Main Street becomes home to painters, musicians at annual Art Walk

Main Street Stettler became one big art gallery over the weekend, with local artists showing off what they do

Bob Short performs outside Cabinet of Curiosities during Stettler’s annual Art Walk on Saturday

Main Street Stettler became one big art gallery over the weekend, with local artists showing off what they do during the town’s annual Art Walk.

The event, which was organized by the town and Cabinet of Curiosities owner Andrea Hatch, took place on Saturday, June 13, and Hatch hopes that the event will get the word out about Stettler’s many artists.

“The strange thing about Stettler is a lot of people think there aren’t a lot of artists here,” Hatch said. “And there is a huge, huge community of artists. Artists are very quiet people; they don’t really promote themselves. They paint in their back spare bedroom and nobody ever sees it. So it’s a way for people to go ‘I didn’t know you do this.’”

A variety of artists came out to promote themselves – including a weaver, painters, and a musician. Hatch said that a magician was also scheduled to perform in the afternoon.

She was also supposed to book a fire dancer, but didn’t want to have the threat of the fire getting away.

“When I can find a spot with no buildings around, then she’ll come back,” Hatch laughed.

The Art Walk started as a show on the second fl oor of the Stettler Recreation Centre (SRC), but there were problems getting people to come look at the art. Hatch moved it to Main Street, where the art can catch the attention of people going about their business, and businesses like that the walk attracts people as well.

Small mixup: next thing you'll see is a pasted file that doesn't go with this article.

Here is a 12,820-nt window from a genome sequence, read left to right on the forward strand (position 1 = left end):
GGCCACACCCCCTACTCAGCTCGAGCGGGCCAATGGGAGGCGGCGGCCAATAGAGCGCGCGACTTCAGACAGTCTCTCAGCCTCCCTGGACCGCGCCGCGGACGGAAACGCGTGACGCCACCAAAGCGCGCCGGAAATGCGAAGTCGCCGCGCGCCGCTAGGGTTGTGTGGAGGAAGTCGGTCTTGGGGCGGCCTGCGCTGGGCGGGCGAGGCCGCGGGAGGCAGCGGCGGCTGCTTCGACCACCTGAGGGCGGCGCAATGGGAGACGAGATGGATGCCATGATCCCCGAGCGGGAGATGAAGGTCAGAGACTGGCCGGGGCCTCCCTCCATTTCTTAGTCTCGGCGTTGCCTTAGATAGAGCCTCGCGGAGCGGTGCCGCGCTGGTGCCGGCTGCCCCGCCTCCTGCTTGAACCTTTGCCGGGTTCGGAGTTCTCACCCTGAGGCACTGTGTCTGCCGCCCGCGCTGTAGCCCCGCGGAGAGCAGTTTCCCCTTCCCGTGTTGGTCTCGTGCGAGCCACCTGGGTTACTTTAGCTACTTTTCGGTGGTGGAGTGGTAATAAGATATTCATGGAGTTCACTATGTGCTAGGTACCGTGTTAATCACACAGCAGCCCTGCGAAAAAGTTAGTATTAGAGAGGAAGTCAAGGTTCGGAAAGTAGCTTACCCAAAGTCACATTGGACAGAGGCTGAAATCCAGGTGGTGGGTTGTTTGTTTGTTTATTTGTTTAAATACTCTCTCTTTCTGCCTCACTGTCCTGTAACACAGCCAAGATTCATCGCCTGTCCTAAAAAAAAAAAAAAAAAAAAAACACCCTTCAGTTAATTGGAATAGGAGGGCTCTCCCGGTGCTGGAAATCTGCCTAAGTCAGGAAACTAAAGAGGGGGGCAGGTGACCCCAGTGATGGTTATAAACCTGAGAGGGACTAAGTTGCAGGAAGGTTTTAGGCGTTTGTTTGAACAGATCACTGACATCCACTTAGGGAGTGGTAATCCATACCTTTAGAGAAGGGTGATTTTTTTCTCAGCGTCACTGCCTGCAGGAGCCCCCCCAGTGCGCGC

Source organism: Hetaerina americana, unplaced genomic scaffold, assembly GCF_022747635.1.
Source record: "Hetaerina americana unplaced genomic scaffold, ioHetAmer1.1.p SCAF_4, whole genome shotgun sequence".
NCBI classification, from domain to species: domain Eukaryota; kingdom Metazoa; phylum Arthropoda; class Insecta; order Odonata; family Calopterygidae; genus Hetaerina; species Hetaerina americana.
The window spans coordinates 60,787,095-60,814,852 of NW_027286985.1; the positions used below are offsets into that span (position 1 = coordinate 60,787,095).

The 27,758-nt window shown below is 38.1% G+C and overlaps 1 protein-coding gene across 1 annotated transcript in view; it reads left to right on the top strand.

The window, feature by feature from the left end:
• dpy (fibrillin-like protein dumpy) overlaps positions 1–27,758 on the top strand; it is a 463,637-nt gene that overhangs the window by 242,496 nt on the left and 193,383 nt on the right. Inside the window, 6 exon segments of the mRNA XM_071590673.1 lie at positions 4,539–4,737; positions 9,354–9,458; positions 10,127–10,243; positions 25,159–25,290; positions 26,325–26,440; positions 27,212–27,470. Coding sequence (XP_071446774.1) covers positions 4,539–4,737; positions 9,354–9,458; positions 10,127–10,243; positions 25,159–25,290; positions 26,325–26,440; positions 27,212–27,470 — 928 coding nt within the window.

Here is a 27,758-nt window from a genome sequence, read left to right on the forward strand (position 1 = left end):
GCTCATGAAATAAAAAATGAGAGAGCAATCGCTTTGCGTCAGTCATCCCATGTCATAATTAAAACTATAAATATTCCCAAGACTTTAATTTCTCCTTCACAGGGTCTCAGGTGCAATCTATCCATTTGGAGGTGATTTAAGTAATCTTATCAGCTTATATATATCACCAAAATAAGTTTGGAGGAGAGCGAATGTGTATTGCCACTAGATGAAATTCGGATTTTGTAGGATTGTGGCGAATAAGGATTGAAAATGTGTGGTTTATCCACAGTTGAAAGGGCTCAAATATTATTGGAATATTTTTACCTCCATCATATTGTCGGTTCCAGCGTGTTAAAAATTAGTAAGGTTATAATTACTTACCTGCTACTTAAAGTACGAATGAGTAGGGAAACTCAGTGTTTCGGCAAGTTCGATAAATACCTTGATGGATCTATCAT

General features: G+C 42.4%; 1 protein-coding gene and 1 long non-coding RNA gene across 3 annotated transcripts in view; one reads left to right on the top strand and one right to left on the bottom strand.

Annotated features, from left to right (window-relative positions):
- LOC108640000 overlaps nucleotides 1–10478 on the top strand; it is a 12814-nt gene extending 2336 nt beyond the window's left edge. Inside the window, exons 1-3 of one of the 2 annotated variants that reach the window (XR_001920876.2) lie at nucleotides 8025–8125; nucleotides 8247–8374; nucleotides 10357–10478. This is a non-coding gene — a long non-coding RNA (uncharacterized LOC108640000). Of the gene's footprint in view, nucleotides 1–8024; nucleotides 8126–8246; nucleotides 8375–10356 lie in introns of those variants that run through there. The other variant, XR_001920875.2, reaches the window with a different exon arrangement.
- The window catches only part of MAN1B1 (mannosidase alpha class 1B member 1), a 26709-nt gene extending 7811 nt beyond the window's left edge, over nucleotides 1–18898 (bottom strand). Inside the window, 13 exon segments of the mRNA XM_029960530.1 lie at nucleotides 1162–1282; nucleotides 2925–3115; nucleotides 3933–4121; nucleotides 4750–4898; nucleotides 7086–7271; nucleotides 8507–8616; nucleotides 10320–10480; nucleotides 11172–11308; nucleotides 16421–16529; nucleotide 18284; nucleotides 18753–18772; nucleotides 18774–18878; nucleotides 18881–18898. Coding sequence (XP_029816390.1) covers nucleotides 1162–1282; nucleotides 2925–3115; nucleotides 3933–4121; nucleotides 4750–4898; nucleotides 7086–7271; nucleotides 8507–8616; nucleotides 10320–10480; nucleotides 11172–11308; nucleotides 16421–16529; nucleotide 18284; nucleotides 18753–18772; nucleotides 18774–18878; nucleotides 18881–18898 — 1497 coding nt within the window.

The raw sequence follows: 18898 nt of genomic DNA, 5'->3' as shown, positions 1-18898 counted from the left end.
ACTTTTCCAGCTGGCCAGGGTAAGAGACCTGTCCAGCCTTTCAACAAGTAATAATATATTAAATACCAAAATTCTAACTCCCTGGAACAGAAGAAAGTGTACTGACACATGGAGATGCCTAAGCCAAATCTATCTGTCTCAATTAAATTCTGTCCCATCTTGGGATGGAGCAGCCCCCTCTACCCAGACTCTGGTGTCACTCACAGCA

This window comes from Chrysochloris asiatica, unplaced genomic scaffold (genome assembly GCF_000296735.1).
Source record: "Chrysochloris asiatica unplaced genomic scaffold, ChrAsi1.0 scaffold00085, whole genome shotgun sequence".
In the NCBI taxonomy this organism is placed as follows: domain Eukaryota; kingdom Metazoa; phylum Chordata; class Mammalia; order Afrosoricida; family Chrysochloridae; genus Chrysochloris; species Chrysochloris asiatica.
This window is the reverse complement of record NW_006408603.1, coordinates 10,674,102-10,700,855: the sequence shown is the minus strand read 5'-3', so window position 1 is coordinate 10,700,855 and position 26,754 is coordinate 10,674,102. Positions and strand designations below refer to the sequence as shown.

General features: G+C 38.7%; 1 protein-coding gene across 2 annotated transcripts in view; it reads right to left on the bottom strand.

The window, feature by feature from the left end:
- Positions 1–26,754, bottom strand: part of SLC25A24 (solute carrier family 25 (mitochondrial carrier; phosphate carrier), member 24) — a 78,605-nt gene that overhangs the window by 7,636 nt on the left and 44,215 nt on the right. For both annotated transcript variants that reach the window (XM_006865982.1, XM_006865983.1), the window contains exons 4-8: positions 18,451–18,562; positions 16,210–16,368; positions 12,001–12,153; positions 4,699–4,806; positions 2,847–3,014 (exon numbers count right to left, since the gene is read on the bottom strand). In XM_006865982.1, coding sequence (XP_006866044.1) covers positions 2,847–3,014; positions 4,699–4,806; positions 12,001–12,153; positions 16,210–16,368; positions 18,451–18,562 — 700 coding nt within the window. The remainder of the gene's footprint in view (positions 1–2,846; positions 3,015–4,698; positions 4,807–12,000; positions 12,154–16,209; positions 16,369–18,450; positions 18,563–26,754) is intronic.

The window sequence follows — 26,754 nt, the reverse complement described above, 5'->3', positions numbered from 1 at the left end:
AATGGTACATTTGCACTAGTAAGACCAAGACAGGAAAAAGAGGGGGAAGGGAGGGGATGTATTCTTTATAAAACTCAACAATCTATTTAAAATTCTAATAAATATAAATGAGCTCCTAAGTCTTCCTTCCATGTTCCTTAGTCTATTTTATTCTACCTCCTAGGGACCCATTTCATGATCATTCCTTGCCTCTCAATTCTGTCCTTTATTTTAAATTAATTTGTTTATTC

“It’s also educational for appreciation,” Hatch said. “A lot of the times we don’t appreciate what we have here…it’s a nice way for the community to appreciate what we have in the community itself.”

It doesn’t cost anything for the artists to participate in the Art Walk, but they are asked to give 15 per cent of their earnings during the Art Walk to the SRC on the honour system.

“If they don’t sell anything, then it’s no harm no foul,” she said. “They’ve gotten out, they’ve gotten to see other people’s artwork, and they’re still happy. The whole idea is to keep everybody happy. It’s not necessarily to make a ton of money. It’s not really a moneymaking day.”

Weaver Nancy Warwaruk was a quilter, and then she got into weaving about 20 years ago. She said she got “addicted” to the way threads play within the fabric.

“I hope that onlookers have a better understanding of what textiles are and the fabric that makes all their clothes,” she said.

Hatch said a big benefit of the Art Walk is that onlookers can interact directly with the artist and ask questions about their art.

“It engages people in the art process,” she said. “I think the biggest thing we forget is that art’s everywhere. You walk across the street; the stop sign had to be designed by somebody, the walk sign had to be designed by somebody, and we forget that.”

 


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